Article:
According to this article, the LAPD plans to launch its own Explorer program for young people this month, removing the Boy Scouts of America from management, officials said Tuesday.
The Police Commission voted two months ago to end its relationship with the Scouts because of the organization's policies that discriminate against gays. The program had been operated by the Learning for Life Foundation, a subsidiary of the Boy Scouts.
The move to create the Los Angeles Police Department's own teen program should be launched by Jan. 1, Deputy Chief Earl Paysinger told the Police Commission.
"We have received inquiries from dozens of agencies on what we're doing," Paysinger said. "We think once the LAPD breaks away, other agencies will as well."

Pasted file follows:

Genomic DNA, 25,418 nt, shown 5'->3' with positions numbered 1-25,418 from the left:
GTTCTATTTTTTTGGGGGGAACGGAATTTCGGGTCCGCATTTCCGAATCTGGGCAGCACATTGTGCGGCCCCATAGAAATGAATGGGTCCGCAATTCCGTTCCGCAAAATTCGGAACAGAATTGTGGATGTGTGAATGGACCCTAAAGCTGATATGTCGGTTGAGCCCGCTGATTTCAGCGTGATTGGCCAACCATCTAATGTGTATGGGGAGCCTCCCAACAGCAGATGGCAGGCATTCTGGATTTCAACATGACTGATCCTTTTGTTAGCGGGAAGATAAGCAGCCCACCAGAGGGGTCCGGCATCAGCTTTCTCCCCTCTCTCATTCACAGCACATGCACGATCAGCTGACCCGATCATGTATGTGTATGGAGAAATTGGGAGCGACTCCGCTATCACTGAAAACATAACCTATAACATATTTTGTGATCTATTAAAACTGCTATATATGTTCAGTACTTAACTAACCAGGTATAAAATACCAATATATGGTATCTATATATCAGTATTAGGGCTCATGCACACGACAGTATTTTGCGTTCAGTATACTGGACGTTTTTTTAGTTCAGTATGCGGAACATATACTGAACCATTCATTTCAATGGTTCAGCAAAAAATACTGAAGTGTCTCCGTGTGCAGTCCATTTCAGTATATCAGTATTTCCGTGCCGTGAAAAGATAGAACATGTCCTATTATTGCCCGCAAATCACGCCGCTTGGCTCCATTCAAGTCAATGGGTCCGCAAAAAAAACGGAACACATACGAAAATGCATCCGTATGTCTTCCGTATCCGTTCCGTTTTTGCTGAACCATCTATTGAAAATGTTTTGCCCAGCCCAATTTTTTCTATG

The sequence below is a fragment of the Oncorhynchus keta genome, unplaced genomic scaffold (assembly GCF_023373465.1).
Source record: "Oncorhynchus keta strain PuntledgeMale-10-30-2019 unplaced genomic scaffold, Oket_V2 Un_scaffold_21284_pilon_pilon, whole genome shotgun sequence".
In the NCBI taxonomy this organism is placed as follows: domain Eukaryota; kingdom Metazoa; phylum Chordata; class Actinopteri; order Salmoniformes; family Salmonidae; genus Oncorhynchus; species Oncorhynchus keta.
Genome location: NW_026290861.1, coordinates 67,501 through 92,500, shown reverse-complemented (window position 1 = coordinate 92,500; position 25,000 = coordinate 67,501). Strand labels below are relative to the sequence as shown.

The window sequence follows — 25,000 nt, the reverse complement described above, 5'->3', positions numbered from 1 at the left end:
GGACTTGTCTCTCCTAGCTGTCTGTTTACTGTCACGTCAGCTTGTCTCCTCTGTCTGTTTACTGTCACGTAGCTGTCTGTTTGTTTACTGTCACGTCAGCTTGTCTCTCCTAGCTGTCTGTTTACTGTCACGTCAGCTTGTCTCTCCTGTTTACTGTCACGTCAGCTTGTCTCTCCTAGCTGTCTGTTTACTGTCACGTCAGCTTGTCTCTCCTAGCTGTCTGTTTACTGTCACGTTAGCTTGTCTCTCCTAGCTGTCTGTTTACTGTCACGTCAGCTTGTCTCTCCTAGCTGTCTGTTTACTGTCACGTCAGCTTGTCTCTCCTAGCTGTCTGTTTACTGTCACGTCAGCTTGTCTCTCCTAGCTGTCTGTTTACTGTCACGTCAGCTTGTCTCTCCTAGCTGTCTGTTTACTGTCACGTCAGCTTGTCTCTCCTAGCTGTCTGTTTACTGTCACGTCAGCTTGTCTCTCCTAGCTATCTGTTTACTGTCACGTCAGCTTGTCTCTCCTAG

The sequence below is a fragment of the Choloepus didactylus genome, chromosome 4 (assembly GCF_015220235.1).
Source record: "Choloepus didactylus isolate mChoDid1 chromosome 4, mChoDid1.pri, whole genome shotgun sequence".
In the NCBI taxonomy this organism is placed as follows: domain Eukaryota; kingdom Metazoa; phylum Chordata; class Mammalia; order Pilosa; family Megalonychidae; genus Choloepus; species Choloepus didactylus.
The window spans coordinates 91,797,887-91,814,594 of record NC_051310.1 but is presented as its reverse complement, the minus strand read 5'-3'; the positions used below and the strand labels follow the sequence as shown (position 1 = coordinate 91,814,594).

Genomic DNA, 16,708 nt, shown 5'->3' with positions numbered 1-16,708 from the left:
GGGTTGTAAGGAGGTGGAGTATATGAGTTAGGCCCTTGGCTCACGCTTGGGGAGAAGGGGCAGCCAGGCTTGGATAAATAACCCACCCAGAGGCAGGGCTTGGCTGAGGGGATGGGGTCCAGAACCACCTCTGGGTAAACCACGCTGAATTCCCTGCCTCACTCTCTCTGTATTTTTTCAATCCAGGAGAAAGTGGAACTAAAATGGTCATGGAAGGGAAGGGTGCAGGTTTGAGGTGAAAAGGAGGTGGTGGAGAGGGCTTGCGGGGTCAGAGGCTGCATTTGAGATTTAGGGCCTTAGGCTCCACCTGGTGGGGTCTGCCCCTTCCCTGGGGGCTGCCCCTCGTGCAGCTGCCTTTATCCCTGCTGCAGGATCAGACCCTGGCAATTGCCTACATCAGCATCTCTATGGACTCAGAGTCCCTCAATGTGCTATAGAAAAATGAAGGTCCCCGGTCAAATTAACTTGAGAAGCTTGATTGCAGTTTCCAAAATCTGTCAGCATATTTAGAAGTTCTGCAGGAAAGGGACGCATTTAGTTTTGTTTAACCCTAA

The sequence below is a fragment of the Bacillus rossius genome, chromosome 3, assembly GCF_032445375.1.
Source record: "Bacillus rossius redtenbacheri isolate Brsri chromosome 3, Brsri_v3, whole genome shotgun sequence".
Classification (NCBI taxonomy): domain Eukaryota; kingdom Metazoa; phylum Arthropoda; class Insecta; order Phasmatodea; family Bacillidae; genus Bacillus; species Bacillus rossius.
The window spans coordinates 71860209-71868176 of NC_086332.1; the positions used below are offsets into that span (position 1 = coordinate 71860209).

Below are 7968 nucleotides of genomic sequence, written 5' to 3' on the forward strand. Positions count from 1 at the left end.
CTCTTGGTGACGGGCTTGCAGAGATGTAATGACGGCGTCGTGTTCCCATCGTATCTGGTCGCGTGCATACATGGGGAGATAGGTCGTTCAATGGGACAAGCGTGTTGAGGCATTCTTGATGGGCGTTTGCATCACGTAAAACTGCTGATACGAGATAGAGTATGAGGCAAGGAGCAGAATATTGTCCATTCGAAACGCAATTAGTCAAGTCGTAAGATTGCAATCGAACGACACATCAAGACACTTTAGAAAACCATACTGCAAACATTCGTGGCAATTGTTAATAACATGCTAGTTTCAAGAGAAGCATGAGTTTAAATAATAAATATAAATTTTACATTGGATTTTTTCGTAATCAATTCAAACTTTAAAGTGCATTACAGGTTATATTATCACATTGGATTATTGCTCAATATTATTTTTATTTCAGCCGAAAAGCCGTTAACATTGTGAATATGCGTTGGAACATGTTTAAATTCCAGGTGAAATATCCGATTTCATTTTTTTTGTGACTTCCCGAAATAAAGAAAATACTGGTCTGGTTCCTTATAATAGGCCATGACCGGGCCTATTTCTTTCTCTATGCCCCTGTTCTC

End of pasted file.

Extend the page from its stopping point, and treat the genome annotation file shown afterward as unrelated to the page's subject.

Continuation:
The biggest challenge in creating the program has been raising money, Paysinger said, but more than $25,000 has been collected so far to help cover the costs of uniforms, badges and patches.
The Explorer program introduces teens to law enforcement as a career, by having them work in stations alongside officers and assist in a variety of policing programs.
Before becoming Explorers, teens must take 96 hours of training in an academy. More than 250 cadets are expected to graduate soon and enter the new program, which has not yet been named. About 3,000 young people are currently enrolled as Explorers.
"We have found wide support ... and a great understanding about why we are making this change," Paysinger said.